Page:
Designing a New Framework Using Type-2 FLS and Cooperative-Competitive Genetic Algorithms for Road Detection from IKONOS Satellite Imagery

Maryam Nikfar, Mohammad Zoej, Mehdi Mokhtarzade, Mahdi Shoorehdeli
2015 Remote Sensing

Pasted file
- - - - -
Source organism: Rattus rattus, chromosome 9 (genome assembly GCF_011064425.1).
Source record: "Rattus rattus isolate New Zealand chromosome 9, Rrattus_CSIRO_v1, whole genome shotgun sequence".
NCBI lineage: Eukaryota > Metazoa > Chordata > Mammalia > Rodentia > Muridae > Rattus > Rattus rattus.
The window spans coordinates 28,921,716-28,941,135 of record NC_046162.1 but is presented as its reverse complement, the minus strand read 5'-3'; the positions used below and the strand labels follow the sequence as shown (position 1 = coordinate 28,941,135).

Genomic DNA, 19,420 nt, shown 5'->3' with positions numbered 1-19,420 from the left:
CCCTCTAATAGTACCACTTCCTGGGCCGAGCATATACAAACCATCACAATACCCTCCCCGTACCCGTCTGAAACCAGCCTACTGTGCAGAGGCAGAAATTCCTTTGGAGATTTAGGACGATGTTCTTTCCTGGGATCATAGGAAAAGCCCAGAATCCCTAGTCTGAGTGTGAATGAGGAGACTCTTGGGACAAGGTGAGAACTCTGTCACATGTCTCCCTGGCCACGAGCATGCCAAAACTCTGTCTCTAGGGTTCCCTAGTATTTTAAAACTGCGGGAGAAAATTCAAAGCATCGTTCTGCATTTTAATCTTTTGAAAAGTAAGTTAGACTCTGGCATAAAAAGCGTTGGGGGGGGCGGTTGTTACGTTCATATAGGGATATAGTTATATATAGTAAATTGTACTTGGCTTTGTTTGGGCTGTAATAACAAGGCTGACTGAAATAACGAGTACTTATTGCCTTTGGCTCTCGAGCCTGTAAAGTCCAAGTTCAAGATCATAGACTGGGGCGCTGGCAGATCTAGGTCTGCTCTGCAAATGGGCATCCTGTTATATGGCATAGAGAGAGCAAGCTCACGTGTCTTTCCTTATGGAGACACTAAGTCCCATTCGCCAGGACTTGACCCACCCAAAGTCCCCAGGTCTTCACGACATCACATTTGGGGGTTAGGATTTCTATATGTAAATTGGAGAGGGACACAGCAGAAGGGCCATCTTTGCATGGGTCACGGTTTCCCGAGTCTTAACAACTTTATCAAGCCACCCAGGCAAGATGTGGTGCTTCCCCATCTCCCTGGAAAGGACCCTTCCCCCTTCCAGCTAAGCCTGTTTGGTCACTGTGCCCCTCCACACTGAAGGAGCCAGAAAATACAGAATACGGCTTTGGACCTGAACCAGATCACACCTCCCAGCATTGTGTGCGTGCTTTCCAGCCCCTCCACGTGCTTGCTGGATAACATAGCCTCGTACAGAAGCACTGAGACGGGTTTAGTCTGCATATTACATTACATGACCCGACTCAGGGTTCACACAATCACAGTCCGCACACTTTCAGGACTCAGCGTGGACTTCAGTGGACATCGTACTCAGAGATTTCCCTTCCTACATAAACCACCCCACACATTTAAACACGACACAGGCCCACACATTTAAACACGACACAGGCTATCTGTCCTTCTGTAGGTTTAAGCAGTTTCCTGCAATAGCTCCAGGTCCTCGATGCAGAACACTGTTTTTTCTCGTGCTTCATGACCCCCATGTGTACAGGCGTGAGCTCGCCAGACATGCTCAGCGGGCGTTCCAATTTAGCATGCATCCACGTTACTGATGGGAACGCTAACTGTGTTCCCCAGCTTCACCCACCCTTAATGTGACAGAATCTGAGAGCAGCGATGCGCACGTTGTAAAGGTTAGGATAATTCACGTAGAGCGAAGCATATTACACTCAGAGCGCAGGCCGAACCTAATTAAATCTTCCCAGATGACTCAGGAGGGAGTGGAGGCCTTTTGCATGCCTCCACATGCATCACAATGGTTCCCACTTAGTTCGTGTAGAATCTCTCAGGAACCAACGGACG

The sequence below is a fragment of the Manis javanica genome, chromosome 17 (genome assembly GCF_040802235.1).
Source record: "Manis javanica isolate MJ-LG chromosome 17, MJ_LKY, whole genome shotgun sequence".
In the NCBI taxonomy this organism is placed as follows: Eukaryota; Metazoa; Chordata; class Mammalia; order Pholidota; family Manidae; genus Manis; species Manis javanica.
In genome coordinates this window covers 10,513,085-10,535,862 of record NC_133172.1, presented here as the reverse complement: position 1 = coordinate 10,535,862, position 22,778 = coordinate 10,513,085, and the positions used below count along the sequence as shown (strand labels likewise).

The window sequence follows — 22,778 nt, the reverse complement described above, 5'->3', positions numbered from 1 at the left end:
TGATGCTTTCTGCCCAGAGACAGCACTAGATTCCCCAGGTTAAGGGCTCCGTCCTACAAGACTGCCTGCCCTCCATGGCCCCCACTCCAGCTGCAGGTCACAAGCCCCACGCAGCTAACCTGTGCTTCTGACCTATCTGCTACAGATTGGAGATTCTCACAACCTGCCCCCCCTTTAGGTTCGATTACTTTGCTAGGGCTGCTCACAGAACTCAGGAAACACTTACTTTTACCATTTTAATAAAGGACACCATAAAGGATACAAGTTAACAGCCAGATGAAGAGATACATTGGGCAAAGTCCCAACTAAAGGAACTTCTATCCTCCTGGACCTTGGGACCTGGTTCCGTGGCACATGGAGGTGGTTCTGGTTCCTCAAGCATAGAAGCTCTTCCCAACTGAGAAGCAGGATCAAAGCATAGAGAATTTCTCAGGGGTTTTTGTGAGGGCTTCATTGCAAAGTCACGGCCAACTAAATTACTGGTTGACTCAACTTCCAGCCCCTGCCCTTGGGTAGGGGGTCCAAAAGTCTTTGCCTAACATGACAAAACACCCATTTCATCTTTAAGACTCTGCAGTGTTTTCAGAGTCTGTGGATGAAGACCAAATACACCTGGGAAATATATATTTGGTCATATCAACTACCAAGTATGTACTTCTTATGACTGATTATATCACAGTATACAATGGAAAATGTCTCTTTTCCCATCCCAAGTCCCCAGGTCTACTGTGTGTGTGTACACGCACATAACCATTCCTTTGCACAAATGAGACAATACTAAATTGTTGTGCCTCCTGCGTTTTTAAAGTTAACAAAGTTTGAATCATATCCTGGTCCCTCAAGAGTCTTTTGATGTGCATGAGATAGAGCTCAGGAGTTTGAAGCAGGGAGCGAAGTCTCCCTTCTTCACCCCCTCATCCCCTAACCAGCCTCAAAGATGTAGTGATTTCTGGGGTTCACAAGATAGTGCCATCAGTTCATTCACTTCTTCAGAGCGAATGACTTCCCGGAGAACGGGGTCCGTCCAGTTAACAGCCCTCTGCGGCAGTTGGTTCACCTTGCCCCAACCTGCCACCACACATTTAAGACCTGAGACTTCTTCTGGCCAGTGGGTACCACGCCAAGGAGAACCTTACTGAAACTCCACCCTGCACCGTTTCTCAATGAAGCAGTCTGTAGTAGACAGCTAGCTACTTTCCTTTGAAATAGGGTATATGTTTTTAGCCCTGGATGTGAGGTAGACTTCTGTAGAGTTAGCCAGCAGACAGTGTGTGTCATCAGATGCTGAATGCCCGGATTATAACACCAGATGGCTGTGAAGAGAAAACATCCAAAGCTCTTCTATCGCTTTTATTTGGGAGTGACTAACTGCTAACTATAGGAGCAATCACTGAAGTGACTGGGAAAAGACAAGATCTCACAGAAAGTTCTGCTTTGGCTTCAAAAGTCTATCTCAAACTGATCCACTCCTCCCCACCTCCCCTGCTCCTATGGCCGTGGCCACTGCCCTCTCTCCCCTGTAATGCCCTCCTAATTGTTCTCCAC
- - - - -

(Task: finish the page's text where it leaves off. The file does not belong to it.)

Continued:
The growing availability of high-resolution satellite imagery provides an opportunity for identifying road objects. Most studies associated with road detection are scene-related and also based on the digital number of each pixel. Because images can provide more details (including color, size, shape, and texture), object-based processing is more advantageous. Therefore, in this paper, to handle the existing uncertainty of satellite image pixel values, using type-2 fuzzy set theory in combination